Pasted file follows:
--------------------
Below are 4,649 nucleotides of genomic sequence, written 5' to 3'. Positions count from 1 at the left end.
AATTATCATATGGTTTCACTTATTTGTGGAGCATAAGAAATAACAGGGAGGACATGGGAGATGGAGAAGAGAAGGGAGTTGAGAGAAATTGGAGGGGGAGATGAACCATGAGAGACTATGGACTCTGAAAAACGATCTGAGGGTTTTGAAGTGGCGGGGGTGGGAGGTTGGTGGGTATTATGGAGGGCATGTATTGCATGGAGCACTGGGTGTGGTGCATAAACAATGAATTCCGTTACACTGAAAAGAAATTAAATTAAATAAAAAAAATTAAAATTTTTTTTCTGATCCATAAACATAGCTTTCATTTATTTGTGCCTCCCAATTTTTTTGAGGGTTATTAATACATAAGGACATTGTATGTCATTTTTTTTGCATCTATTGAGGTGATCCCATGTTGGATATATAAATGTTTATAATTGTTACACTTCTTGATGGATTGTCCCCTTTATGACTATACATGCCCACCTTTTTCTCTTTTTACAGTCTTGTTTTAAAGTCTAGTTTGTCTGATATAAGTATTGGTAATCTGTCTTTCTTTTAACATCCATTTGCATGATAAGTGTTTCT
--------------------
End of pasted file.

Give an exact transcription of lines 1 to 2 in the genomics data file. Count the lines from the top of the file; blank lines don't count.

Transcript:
Below are 4,649 nucleotides of genomic sequence, written 5' to 3'. Positions count from 1 at the left end.
AATTATCATATGGTTTCACTTATTTGTGGAGCATAAGAAATAACAGGGAGGACATGGGAGATGGAGAAGAGAAGGGAGTTGAGAGAAATTGGAGGGGGAGATGAACCATGAGAGACTATGGACTCTGAAAAACGATCTGAGGGTTTTGAAGTGGCGGGGGTGGGAGGTTGGTGGGTATTATGGAGGGCATGTATTGCATGGAGCACTGGGTGTGGTGCATAAACAATGAATTCCGTTACACTGAAAAGAAATTAAATTAAATAAAAAAAATTAAAATTTTTTTTCTGATCCATAAACATAGCTTTCATTTATTTGTGCCTCCCAATTTTTTTGAGGGTTATTAATACATAAGGACATTGTATGTCATTTTTTTTGCATCTATTGAGGTGATCCCATGTTGGATATATAAATGTTTATAATTGTTACACTTCTTGATGGATTGTCCCCTTTATGACTATACATGCCCACCTTTTTCTCTTTTTACAGTCTTGTTTTAAAGTCTAGTTTGTCTGATATAAGTATTGGTAATCTGTCTTTCTTTTAACATCCATTTGCATGATAAGTGTTTCT